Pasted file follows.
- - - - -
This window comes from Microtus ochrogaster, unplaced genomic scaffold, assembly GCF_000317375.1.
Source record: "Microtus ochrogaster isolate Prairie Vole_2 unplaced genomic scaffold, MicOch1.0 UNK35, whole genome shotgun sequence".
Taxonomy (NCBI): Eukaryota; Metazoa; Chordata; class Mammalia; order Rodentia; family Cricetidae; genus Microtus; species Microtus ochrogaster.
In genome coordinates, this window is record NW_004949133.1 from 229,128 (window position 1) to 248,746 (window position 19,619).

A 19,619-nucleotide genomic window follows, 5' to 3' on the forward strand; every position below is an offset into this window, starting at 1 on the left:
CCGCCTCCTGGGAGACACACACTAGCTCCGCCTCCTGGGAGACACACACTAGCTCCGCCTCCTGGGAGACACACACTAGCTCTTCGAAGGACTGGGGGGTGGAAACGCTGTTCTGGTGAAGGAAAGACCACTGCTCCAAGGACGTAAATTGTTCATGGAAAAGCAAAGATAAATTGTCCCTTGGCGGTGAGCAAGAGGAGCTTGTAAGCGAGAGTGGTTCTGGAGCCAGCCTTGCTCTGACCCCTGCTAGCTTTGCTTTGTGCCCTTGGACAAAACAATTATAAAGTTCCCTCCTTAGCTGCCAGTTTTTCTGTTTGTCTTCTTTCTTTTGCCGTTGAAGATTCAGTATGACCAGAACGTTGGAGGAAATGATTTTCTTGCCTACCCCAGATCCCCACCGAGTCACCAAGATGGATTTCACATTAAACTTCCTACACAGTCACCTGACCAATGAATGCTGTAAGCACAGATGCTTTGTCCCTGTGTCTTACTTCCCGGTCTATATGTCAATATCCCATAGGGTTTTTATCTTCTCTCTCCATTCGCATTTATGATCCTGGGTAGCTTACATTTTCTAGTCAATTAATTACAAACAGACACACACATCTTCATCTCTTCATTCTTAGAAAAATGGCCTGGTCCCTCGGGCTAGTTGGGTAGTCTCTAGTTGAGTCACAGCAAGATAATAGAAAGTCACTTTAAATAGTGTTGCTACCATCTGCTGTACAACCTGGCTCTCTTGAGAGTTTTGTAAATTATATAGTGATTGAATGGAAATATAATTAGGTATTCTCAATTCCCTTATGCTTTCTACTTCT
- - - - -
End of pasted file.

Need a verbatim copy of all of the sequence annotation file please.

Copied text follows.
This window comes from Microtus ochrogaster, unplaced genomic scaffold, assembly GCF_000317375.1.
Source record: "Microtus ochrogaster isolate Prairie Vole_2 unplaced genomic scaffold, MicOch1.0 UNK35, whole genome shotgun sequence".
Taxonomy (NCBI): Eukaryota; Metazoa; Chordata; class Mammalia; order Rodentia; family Cricetidae; genus Microtus; species Microtus ochrogaster.
In genome coordinates, this window is record NW_004949133.1 from 229,128 (window position 1) to 248,746 (window position 19,619).

A 19,619-nucleotide genomic window follows, 5' to 3' on the forward strand; every position below is an offset into this window, starting at 1 on the left:
CCGCCTCCTGGGAGACACACACTAGCTCCGCCTCCTGGGAGACACACACTAGCTCCGCCTCCTGGGAGACACACACTAGCTCTTCGAAGGACTGGGGGGTGGAAACGCTGTTCTGGTGAAGGAAAGACCACTGCTCCAAGGACGTAAATTGTTCATGGAAAAGCAAAGATAAATTGTCCCTTGGCGGTGAGCAAGAGGAGCTTGTAAGCGAGAGTGGTTCTGGAGCCAGCCTTGCTCTGACCCCTGCTAGCTTTGCTTTGTGCCCTTGGACAAAACAATTATAAAGTTCCCTCCTTAGCTGCCAGTTTTTCTGTTTGTCTTCTTTCTTTTGCCGTTGAAGATTCAGTATGACCAGAACGTTGGAGGAAATGATTTTCTTGCCTACCCCAGATCCCCACCGAGTCACCAAGATGGATTTCACATTAAACTTCCTACACAGTCACCTGACCAATGAATGCTGTAAGCACAGATGCTTTGTCCCTGTGTCTTACTTCCCGGTCTATATGTCAATATCCCATAGGGTTTTTATCTTCTCTCTCCATTCGCATTTATGATCCTGGGTAGCTTACATTTTCTAGTCAATTAATTACAAACAGACACACACATCTTCATCTCTTCATTCTTAGAAAAATGGCCTGGTCCCTCGGGCTAGTTGGGTAGTCTCTAGTTGAGTCACAGCAAGATAATAGAAAGTCACTTTAAATAGTGTTGCTACCATCTGCTGTACAACCTGGCTCTCTTGAGAGTTTTGTAAATTATATAGTGATTGAATGGAAATATAATTAGGTATTCTCAATTCCCTTATGCTTTCTACTTCT